Zimbabwe votes in first polls since Mugabe’s ouster

Jul 30, 2018, 7:15 AM EDT
Zimbabwe's President Emmerson Mnangagwa faces a tough rival in MDC’s Nelson Chamisa.
(Source: euronews/flickr)

Nearly 5.5 million registered voters in Zimbabwe will be heading to the polls with a renewed hope to elect a leader that can steer the country out of four decades of the economic and political rut it faced under strongman Robert Mugabe.

The polls, the first since Mugabe was ousted last year, are being overseen by hundreds of international observers to ensure free and fair voting, notes the BBC. A high turnout is expected in the election that’s likely to swing in favor of the candidate who manages to win the trust of young voters, constituting nearly half of the electors.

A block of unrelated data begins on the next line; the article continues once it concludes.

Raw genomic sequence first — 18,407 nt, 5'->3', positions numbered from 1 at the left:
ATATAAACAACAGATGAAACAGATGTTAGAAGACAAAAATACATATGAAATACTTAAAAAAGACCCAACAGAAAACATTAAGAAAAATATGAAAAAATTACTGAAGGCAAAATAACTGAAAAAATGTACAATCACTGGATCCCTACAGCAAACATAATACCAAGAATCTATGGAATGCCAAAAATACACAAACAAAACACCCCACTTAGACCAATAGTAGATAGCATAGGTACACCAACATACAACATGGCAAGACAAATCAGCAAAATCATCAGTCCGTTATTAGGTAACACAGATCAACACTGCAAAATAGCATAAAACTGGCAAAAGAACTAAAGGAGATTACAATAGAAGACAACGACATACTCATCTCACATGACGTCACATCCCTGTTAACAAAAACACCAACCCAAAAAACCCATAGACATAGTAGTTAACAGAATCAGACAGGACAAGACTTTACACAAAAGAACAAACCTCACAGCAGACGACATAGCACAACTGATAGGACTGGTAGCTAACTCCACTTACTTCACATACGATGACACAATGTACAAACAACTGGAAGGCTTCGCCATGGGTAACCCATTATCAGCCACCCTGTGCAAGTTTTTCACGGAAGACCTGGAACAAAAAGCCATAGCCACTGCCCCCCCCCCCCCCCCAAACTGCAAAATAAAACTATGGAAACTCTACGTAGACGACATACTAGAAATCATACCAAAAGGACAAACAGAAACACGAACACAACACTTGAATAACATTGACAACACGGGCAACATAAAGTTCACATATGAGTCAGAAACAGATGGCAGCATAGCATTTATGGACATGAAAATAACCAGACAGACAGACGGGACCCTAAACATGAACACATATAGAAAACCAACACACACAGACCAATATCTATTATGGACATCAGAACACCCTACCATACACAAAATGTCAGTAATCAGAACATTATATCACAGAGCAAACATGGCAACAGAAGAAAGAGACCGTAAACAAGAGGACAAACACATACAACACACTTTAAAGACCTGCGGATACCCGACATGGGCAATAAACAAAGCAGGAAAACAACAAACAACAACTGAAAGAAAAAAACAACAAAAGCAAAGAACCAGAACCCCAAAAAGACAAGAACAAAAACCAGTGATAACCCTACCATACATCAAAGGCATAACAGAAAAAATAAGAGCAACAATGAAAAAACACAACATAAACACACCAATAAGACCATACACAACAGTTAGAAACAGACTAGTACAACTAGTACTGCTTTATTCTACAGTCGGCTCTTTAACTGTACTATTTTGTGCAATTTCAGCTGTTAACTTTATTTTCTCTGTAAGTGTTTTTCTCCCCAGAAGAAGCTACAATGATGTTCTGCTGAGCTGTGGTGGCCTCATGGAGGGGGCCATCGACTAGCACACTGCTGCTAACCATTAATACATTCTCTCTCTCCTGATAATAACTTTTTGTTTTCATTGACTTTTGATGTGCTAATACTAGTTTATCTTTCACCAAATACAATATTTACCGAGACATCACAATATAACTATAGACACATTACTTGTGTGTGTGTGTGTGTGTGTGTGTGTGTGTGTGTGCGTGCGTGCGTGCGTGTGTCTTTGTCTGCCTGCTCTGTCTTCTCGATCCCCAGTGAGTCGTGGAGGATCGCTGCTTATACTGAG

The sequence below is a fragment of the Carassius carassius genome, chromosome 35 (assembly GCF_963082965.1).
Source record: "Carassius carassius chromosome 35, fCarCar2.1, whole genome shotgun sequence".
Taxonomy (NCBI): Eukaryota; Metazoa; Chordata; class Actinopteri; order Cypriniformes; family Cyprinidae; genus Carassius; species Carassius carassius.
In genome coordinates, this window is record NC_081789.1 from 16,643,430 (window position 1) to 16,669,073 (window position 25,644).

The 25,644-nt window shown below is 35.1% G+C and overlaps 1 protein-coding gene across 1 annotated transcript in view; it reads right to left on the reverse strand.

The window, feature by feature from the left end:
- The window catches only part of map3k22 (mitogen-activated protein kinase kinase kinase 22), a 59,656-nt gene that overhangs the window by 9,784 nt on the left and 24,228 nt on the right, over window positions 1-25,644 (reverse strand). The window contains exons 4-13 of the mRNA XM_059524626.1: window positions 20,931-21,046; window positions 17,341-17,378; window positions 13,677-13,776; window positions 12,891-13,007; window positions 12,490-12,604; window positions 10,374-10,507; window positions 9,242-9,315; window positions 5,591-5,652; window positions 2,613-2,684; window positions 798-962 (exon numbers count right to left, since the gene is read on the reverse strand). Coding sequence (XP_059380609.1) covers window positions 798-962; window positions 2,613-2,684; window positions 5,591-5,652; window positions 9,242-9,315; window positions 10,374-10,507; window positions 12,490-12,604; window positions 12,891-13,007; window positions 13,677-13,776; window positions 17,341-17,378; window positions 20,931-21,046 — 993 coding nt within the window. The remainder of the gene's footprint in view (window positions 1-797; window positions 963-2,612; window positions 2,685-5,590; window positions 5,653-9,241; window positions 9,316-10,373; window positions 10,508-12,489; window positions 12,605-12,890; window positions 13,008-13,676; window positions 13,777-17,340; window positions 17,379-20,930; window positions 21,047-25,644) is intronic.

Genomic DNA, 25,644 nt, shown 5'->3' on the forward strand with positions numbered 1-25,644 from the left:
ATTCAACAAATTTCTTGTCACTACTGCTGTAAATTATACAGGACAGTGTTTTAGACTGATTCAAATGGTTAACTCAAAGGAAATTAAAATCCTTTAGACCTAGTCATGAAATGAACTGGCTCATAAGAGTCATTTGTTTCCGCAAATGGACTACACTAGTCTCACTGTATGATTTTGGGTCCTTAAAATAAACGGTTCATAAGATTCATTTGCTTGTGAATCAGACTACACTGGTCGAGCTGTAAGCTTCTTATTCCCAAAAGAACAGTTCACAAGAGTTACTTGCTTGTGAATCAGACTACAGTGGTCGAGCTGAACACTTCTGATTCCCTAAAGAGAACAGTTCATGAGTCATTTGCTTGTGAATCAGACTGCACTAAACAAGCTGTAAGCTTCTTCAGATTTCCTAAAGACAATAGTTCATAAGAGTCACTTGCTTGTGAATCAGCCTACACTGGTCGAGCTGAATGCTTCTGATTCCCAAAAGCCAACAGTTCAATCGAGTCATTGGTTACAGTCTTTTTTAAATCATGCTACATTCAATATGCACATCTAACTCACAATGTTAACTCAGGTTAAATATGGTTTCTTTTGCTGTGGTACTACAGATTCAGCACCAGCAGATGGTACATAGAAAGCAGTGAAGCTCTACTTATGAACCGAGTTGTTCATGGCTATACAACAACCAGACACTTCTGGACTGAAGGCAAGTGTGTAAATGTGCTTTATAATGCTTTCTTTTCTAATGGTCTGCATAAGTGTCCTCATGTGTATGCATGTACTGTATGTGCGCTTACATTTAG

The contest pits incumbent President Emmerson Mnangagwa against MDC’s Nelson Chamisa, who has his sight set on becoming the state’s youngest leader at the age of 40, reports The Guardian. The election marks a “critical moment in Zimbabwe’s democratic journey,” as the country seeks an economic bailout by the international community.

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